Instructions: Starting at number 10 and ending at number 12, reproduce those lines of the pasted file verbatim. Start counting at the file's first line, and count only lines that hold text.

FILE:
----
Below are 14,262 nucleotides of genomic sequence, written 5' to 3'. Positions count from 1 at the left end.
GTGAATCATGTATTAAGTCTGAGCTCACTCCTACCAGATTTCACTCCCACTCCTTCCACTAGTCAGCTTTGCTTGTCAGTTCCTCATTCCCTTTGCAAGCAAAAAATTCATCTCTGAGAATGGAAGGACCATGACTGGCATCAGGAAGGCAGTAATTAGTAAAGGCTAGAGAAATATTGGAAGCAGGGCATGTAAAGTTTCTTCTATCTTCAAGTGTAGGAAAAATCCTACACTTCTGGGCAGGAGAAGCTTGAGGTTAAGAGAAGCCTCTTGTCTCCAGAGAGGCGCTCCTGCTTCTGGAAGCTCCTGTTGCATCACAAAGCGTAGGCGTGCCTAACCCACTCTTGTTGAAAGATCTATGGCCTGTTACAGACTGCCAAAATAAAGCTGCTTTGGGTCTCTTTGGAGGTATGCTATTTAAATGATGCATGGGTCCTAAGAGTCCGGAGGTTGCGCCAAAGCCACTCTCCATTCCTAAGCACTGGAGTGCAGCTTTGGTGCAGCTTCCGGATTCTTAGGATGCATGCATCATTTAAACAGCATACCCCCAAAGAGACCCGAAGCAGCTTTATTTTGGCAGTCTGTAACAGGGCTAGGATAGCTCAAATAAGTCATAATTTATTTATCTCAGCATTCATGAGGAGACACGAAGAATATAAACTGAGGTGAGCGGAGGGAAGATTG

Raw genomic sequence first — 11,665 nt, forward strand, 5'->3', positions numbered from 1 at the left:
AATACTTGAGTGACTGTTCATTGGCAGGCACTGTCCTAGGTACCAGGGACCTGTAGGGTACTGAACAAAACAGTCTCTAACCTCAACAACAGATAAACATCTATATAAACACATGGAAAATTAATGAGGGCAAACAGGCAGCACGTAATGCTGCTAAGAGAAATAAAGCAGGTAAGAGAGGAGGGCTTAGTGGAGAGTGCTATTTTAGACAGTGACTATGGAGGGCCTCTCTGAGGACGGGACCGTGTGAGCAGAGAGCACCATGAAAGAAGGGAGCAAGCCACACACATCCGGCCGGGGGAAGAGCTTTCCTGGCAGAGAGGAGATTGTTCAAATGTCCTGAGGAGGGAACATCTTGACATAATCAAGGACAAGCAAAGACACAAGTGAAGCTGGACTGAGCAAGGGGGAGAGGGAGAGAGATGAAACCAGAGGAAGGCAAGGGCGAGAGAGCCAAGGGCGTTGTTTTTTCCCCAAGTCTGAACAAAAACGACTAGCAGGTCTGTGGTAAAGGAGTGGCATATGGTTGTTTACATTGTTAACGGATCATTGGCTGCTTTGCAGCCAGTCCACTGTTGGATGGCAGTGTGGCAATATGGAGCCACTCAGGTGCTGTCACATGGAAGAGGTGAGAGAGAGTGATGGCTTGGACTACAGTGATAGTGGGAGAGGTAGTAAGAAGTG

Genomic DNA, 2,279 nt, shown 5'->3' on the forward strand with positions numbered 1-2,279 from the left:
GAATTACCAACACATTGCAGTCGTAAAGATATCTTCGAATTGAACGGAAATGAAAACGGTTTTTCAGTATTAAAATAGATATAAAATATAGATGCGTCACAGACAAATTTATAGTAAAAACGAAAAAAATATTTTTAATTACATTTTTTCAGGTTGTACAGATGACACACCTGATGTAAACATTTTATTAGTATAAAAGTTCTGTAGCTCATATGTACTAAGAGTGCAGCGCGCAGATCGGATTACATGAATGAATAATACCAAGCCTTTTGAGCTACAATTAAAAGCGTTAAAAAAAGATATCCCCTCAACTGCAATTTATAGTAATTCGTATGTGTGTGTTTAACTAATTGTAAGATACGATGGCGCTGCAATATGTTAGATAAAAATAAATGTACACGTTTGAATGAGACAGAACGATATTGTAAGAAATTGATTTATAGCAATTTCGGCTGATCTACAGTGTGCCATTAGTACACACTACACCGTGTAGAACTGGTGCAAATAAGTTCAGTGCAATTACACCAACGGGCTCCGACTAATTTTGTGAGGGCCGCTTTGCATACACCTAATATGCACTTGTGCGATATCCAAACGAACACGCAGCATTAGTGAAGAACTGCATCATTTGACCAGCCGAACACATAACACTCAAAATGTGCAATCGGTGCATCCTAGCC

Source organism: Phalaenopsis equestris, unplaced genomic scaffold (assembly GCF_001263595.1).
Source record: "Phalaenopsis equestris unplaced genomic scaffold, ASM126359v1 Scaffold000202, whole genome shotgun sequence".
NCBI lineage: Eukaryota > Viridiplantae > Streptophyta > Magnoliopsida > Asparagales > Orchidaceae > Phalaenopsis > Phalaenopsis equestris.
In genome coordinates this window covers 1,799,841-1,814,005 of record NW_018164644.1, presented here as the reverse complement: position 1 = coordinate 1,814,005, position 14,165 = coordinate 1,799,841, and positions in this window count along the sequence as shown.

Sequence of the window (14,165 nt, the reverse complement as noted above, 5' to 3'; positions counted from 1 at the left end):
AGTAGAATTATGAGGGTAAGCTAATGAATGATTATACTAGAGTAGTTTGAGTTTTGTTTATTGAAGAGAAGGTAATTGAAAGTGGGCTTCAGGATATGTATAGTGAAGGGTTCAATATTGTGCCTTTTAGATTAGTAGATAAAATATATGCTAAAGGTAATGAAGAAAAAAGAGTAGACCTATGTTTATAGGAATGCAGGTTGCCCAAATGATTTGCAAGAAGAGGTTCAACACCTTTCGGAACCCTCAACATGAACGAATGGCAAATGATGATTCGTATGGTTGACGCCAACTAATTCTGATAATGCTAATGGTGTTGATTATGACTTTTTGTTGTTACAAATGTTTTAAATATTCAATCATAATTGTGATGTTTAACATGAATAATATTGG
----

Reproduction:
In genome coordinates this window covers 1,799,841-1,814,005 of record NW_018164644.1, presented here as the reverse complement: position 1 = coordinate 1,814,005, position 14,165 = coordinate 1,799,841, and positions in this window count along the sequence as shown.

Sequence of the window (14,165 nt, the reverse complement as noted above, 5' to 3'; positions counted from 1 at the left end):
AGTAGAATTATGAGGGTAAGCTAATGAATGATTATACTAGAGTAGTTTGAGTTTTGTTTATTGAAGAGAAGGTAATTGAAAGTGGGCTTCAGGATATGTATAGTGAAGGGTTCAATATTGTGCCTTTTAGATTAGTAGATAAAATATATGCTAAAGGTAATGAAGAAAAAAGAGTAGACCTATGTTTATAGGAATGCAGGTTGCCCAAATGATTTGCAAGAAGAGGTTCAACACCTTTCGGAACCCTCAACATGAACGAATGGCAAATGATGATTCGTATGGTTGACGCCAACTAATTCTGATAATGCTAATGGTGTTGATTATGACTTTTTGTTGTTACAAATGTTTTAAATATTCAATCATAATTGTGATGTTTAACATGAATAATATTGG